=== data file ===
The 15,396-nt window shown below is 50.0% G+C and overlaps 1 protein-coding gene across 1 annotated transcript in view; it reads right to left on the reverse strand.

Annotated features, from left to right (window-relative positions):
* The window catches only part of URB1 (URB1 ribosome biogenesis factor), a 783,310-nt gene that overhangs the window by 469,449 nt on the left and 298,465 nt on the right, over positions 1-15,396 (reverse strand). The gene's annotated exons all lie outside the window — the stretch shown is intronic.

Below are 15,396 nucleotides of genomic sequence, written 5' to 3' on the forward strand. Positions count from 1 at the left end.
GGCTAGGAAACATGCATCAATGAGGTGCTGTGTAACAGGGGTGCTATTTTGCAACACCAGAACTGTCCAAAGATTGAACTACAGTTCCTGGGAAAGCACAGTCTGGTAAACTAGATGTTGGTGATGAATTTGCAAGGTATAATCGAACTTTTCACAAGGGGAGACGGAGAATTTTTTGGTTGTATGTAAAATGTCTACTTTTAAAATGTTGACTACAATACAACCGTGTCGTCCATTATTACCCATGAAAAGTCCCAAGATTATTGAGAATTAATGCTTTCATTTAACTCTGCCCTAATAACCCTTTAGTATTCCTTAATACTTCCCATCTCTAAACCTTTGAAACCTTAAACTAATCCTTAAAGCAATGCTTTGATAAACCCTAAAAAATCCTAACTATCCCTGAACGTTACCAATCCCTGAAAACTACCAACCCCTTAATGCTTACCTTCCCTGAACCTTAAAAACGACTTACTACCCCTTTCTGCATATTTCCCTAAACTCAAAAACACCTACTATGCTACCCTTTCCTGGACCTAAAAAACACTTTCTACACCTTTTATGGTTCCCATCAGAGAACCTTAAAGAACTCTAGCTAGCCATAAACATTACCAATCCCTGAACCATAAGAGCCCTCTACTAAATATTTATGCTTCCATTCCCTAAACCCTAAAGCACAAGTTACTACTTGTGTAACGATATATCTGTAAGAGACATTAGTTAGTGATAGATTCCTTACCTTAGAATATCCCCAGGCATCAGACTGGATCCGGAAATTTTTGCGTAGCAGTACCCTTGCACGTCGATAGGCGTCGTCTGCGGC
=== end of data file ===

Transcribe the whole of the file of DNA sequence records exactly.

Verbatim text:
The 15,396-nt window shown below is 50.0% G+C and overlaps 1 protein-coding gene across 1 annotated transcript in view; it reads right to left on the reverse strand.

Annotated features, from left to right (window-relative positions):
* The window catches only part of URB1 (URB1 ribosome biogenesis factor), a 783,310-nt gene that overhangs the window by 469,449 nt on the left and 298,465 nt on the right, over positions 1-15,396 (reverse strand). The gene's annotated exons all lie outside the window — the stretch shown is intronic.

Below are 15,396 nucleotides of genomic sequence, written 5' to 3' on the forward strand. Positions count from 1 at the left end.
GGCTAGGAAACATGCATCAATGAGGTGCTGTGTAACAGGGGTGCTATTTTGCAACACCAGAACTGTCCAAAGATTGAACTACAGTTCCTGGGAAAGCACAGTCTGGTAAACTAGATGTTGGTGATGAATTTGCAAGGTATAATCGAACTTTTCACAAGGGGAGACGGAGAATTTTTTGGTTGTATGTAAAATGTCTACTTTTAAAATGTTGACTACAATACAACCGTGTCGTCCATTATTACCCATGAAAAGTCCCAAGATTATTGAGAATTAATGCTTTCATTTAACTCTGCCCTAATAACCCTTTAGTATTCCTTAATACTTCCCATCTCTAAACCTTTGAAACCTTAAACTAATCCTTAAAGCAATGCTTTGATAAACCCTAAAAAATCCTAACTATCCCTGAACGTTACCAATCCCTGAAAACTACCAACCCCTTAATGCTTACCTTCCCTGAACCTTAAAAACGACTTACTACCCCTTTCTGCATATTTCCCTAAACTCAAAAACACCTACTATGCTACCCTTTCCTGGACCTAAAAAACACTTTCTACACCTTTTATGGTTCCCATCAGAGAACCTTAAAGAACTCTAGCTAGCCATAAACATTACCAATCCCTGAACCATAAGAGCCCTCTACTAAATATTTATGCTTCCATTCCCTAAACCCTAAAGCACAAGTTACTACTTGTGTAACGATATATCTGTAAGAGACATTAGTTAGTGATAGATTCCTTACCTTAGAATATCCCCAGGCATCAGACTGGATCCGGAAATTTTTGCGTAGCAGTACCCTTGCACGTCGATAGGCGTCGTCTGCGGC